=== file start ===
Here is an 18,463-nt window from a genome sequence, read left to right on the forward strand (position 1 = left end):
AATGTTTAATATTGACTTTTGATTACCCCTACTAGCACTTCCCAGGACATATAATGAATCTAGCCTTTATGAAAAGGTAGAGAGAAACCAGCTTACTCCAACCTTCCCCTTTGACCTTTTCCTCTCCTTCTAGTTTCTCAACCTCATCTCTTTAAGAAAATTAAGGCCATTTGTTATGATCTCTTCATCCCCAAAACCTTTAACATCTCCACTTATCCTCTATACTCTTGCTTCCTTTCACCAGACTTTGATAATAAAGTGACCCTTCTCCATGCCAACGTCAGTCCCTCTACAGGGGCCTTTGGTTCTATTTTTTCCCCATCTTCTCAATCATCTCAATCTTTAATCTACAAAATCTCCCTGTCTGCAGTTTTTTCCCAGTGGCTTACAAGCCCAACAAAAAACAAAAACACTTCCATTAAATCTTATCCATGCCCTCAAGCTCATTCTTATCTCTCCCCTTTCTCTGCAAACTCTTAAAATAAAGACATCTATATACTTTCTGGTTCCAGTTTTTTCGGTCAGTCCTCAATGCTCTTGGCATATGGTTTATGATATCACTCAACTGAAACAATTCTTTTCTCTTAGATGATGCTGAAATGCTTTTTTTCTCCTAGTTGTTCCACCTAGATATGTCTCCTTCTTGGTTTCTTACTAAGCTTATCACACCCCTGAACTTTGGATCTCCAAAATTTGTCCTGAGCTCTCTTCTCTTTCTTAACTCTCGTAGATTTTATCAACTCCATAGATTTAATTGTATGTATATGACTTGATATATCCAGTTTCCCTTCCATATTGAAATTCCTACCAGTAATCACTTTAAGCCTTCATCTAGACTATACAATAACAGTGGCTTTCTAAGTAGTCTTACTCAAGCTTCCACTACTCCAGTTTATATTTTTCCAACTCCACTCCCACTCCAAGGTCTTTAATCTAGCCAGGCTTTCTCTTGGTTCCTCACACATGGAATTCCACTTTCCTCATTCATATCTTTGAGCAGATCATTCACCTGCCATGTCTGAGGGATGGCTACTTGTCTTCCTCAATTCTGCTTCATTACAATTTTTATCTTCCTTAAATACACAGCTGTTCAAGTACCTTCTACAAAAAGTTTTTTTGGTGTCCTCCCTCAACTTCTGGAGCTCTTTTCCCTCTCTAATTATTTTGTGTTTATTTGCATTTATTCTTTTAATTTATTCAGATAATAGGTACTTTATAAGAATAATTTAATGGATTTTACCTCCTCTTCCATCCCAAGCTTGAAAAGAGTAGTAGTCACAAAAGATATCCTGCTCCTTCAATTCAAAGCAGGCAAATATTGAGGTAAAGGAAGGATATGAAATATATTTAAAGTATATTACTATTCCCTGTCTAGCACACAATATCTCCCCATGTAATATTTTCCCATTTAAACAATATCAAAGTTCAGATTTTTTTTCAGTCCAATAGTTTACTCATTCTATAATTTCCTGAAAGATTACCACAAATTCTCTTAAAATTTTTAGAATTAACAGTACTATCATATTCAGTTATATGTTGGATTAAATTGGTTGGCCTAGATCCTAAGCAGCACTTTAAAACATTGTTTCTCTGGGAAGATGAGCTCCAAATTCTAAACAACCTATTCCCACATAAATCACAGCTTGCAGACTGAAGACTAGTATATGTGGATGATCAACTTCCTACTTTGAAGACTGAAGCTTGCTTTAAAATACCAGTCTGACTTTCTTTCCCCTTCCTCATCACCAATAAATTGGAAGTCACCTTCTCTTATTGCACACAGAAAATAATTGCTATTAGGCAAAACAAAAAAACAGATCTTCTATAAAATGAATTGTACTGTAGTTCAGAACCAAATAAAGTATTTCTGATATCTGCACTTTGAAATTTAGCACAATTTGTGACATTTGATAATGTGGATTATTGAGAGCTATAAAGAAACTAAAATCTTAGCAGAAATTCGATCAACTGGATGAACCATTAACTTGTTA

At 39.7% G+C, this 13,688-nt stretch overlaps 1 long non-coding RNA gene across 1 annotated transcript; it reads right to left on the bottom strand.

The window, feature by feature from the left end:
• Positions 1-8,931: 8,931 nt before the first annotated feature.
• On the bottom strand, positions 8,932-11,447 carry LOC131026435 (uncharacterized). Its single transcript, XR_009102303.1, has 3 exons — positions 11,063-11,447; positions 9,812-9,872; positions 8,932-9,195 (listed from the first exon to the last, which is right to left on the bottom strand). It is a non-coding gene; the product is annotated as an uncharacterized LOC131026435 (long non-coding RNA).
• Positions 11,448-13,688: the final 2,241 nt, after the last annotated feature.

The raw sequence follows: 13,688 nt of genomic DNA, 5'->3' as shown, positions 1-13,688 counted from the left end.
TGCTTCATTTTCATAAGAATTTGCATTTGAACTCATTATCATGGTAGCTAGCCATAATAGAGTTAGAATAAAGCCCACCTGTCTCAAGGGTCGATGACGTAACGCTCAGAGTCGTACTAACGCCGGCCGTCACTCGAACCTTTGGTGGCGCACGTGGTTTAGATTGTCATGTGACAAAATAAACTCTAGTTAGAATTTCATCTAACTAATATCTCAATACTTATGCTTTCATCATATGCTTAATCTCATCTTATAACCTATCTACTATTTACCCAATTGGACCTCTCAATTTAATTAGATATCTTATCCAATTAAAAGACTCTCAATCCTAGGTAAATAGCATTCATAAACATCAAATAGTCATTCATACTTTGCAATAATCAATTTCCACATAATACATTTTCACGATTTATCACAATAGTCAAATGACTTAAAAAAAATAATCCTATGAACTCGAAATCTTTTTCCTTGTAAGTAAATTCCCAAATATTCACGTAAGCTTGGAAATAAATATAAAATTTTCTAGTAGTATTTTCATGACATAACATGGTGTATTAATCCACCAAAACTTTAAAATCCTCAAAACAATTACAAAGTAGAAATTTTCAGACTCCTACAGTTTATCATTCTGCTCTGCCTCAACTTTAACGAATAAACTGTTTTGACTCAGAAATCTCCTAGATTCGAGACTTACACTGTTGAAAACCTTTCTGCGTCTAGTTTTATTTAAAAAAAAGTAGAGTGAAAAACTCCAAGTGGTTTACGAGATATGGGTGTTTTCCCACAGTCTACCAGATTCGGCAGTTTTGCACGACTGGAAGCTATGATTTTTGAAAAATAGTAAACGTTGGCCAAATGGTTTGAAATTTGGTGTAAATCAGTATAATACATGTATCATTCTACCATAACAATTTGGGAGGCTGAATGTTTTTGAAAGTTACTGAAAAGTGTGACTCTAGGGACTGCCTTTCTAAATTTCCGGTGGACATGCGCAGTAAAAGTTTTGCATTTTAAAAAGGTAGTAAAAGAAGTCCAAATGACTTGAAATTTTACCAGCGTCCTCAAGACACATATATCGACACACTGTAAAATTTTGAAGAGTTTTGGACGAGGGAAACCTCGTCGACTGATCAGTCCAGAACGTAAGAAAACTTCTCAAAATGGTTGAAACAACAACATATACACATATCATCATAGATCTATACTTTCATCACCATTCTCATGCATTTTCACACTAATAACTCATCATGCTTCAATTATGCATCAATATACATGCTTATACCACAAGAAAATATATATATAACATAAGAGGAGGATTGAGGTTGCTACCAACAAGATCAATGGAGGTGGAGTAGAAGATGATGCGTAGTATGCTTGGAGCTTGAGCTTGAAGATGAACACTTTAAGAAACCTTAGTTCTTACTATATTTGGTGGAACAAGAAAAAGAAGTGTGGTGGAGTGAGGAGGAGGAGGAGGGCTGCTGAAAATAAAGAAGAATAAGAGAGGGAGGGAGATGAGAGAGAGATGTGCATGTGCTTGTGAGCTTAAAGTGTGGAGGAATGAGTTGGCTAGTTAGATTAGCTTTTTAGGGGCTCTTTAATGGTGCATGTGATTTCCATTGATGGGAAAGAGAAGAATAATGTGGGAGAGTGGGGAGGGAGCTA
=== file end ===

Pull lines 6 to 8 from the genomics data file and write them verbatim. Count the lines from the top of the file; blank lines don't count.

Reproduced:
• On the bottom strand, positions 8,932-11,447 carry LOC131026435 (uncharacterized). Its single transcript, XR_009102303.1, has 3 exons — positions 11,063-11,447; positions 9,812-9,872; positions 8,932-9,195 (listed from the first exon to the last, which is right to left on the bottom strand). It is a non-coding gene; the product is annotated as an uncharacterized LOC131026435 (long non-coding RNA).
• Positions 11,448-13,688: the final 2,241 nt, after the last annotated feature.

The raw sequence follows: 13,688 nt of genomic DNA, 5'->3' as shown, positions 1-13,688 counted from the left end.